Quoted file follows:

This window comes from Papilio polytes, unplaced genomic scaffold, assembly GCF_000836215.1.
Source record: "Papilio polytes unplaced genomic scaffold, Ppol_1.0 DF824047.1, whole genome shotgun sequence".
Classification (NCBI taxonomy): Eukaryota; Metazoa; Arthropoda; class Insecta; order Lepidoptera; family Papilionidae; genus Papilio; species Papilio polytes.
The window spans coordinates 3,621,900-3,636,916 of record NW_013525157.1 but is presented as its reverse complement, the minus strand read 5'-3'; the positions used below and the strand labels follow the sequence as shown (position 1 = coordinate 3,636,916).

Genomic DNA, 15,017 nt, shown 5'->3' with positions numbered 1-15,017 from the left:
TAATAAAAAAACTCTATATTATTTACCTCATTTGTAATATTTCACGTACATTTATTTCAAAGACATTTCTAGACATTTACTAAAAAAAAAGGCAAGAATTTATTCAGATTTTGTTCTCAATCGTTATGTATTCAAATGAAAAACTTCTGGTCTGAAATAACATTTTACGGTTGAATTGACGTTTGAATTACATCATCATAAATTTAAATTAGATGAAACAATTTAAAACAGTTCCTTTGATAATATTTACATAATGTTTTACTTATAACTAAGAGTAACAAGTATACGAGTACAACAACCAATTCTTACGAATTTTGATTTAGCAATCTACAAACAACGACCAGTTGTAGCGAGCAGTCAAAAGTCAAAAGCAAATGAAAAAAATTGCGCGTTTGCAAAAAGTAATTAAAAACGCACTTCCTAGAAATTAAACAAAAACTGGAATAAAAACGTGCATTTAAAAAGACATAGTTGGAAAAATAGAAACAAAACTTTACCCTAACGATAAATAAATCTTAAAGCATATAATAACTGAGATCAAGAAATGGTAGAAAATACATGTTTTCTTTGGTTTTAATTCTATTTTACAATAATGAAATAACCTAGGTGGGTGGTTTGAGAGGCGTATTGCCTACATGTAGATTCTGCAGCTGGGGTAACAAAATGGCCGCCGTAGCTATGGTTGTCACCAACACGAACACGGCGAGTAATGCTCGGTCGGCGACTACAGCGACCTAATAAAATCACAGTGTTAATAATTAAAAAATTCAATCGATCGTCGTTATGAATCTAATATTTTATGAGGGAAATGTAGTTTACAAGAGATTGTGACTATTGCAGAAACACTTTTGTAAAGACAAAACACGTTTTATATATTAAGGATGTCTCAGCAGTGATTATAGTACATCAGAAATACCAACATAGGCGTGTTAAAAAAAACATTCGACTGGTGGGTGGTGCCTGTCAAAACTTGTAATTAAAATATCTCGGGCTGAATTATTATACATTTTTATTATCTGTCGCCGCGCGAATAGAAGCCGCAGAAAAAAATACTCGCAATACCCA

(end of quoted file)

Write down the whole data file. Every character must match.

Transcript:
This window comes from Papilio polytes, unplaced genomic scaffold, assembly GCF_000836215.1.
Source record: "Papilio polytes unplaced genomic scaffold, Ppol_1.0 DF824047.1, whole genome shotgun sequence".
Classification (NCBI taxonomy): Eukaryota; Metazoa; Arthropoda; class Insecta; order Lepidoptera; family Papilionidae; genus Papilio; species Papilio polytes.
The window spans coordinates 3,621,900-3,636,916 of record NW_013525157.1 but is presented as its reverse complement, the minus strand read 5'-3'; the positions used below and the strand labels follow the sequence as shown (position 1 = coordinate 3,636,916).

Genomic DNA, 15,017 nt, shown 5'->3' with positions numbered 1-15,017 from the left:
TAATAAAAAAACTCTATATTATTTACCTCATTTGTAATATTTCACGTACATTTATTTCAAAGACATTTCTAGACATTTACTAAAAAAAAAGGCAAGAATTTATTCAGATTTTGTTCTCAATCGTTATGTATTCAAATGAAAAACTTCTGGTCTGAAATAACATTTTACGGTTGAATTGACGTTTGAATTACATCATCATAAATTTAAATTAGATGAAACAATTTAAAACAGTTCCTTTGATAATATTTACATAATGTTTTACTTATAACTAAGAGTAACAAGTATACGAGTACAACAACCAATTCTTACGAATTTTGATTTAGCAATCTACAAACAACGACCAGTTGTAGCGAGCAGTCAAAAGTCAAAAGCAAATGAAAAAAATTGCGCGTTTGCAAAAAGTAATTAAAAACGCACTTCCTAGAAATTAAACAAAAACTGGAATAAAAACGTGCATTTAAAAAGACATAGTTGGAAAAATAGAAACAAAACTTTACCCTAACGATAAATAAATCTTAAAGCATATAATAACTGAGATCAAGAAATGGTAGAAAATACATGTTTTCTTTGGTTTTAATTCTATTTTACAATAATGAAATAACCTAGGTGGGTGGTTTGAGAGGCGTATTGCCTACATGTAGATTCTGCAGCTGGGGTAACAAAATGGCCGCCGTAGCTATGGTTGTCACCAACACGAACACGGCGAGTAATGCTCGGTCGGCGACTACAGCGACCTAATAAAATCACAGTGTTAATAATTAAAAAATTCAATCGATCGTCGTTATGAATCTAATATTTTATGAGGGAAATGTAGTTTACAAGAGATTGTGACTATTGCAGAAACACTTTTGTAAAGACAAAACACGTTTTATATATTAAGGATGTCTCAGCAGTGATTATAGTACATCAGAAATACCAACATAGGCGTGTTAAAAAAAACATTCGACTGGTGGGTGGTGCCTGTCAAAACTTGTAATTAAAATATCTCGGGCTGAATTATTATACATTTTTATTATCTGTCGCCGCGCGAATAGAAGCCGCAGAAAAAAATACTCGCAATACCCA